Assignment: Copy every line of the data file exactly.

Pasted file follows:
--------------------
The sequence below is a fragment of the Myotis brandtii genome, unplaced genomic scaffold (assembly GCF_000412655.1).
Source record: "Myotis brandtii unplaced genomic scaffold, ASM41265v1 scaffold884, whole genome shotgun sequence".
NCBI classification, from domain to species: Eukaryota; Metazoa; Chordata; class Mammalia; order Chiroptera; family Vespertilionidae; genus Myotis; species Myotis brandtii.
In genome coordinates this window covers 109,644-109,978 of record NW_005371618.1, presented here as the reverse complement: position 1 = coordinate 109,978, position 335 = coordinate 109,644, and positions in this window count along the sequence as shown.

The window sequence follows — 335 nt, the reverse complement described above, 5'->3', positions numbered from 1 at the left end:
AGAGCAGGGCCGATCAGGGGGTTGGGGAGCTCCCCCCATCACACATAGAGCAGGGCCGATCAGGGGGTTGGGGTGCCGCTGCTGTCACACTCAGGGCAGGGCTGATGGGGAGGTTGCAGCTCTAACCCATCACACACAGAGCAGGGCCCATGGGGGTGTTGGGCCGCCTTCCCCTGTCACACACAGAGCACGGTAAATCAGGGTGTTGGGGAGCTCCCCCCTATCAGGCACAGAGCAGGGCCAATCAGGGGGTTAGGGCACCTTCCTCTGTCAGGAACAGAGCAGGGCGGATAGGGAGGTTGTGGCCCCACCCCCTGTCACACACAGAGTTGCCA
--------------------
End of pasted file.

The sequence below is a fragment of the Myotis brandtii genome, unplaced genomic scaffold (assembly GCF_000412655.1).
Source record: "Myotis brandtii unplaced genomic scaffold, ASM41265v1 scaffold884, whole genome shotgun sequence".
NCBI classification, from domain to species: Eukaryota; Metazoa; Chordata; class Mammalia; order Chiroptera; family Vespertilionidae; genus Myotis; species Myotis brandtii.
In genome coordinates this window covers 109,644-109,978 of record NW_005371618.1, presented here as the reverse complement: position 1 = coordinate 109,978, position 335 = coordinate 109,644, and positions in this window count along the sequence as shown.

The window sequence follows — 335 nt, the reverse complement described above, 5'->3', positions numbered from 1 at the left end:
AGAGCAGGGCCGATCAGGGGGTTGGGGAGCTCCCCCCATCACACATAGAGCAGGGCCGATCAGGGGGTTGGGGTGCCGCTGCTGTCACACTCAGGGCAGGGCTGATGGGGAGGTTGCAGCTCTAACCCATCACACACAGAGCAGGGCCCATGGGGGTGTTGGGCCGCCTTCCCCTGTCACACACAGAGCACGGTAAATCAGGGTGTTGGGGAGCTCCCCCCTATCAGGCACAGAGCAGGGCCAATCAGGGGGTTAGGGCACCTTCCTCTGTCAGGAACAGAGCAGGGCGGATAGGGAGGTTGTGGCCCCACCCCCTGTCACACACAGAGTTGCCA